There is now conclusive evidence that teens that have anorexia nervosa also have bigger brains than teens that do not suffer with the disease. Scientists have found that specific areas of the brain – the insula and the orbitofrontal cortex – are larger in anorexics. The insula is the region of the brain that activates when food is tasted and it is also responsible for integrating a person’s body image. This function could possibly contribute to a person’s false perception of being overweight despite the reality of being underweight. The orbitofrontal cortex is responsible for signaling satiety and telling a person when to stop eating. Researchers now believe that the larger-than-average brain volume in these key regions of the brain is the reason that some individuals are able to successfully starve themselves.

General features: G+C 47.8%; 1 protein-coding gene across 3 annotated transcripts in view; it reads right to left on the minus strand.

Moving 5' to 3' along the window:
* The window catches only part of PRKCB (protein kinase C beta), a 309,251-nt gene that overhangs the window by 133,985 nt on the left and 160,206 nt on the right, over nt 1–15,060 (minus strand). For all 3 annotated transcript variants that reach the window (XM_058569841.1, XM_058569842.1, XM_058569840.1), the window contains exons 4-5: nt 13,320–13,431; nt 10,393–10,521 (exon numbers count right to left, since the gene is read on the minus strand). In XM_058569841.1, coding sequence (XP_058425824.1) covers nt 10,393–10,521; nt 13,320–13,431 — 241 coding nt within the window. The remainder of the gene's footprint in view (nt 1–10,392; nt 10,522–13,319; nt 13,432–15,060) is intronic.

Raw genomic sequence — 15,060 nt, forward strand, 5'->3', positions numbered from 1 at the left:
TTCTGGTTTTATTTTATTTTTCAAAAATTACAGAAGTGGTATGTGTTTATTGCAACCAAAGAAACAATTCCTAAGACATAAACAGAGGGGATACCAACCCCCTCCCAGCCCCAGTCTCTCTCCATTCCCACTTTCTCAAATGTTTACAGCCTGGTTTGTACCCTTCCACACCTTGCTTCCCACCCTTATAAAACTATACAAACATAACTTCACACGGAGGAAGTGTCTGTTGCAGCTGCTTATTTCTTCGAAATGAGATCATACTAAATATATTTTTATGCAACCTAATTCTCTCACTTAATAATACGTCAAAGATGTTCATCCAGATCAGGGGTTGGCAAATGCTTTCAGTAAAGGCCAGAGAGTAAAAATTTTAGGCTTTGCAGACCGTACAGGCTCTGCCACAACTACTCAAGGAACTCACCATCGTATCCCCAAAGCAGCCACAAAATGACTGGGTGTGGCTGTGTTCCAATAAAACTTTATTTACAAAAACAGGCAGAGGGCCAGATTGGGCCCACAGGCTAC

Current statistics report that approximately eight million Americans suffer from eating disorders and about one out of every 200 woman is anorexic. Experts agree that anorexia and other eating disorders are oftentimes triggered by environmental factors. But the findings of the recent studies show that there is a possible biological component to the disease, as well. Thus far, no definitive cause-and-effect relationship between brain size and anorexia has been established. But researchers are studying the possibility that brain size may, in fact, predispose some people to anorexia and other eating disorders.
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Kaye WH, Wagner A, Fudge JL, Paulus M. Neurocircuitry of eating disorders. Curr Topics Behav Neurosci. 2011;6:37–57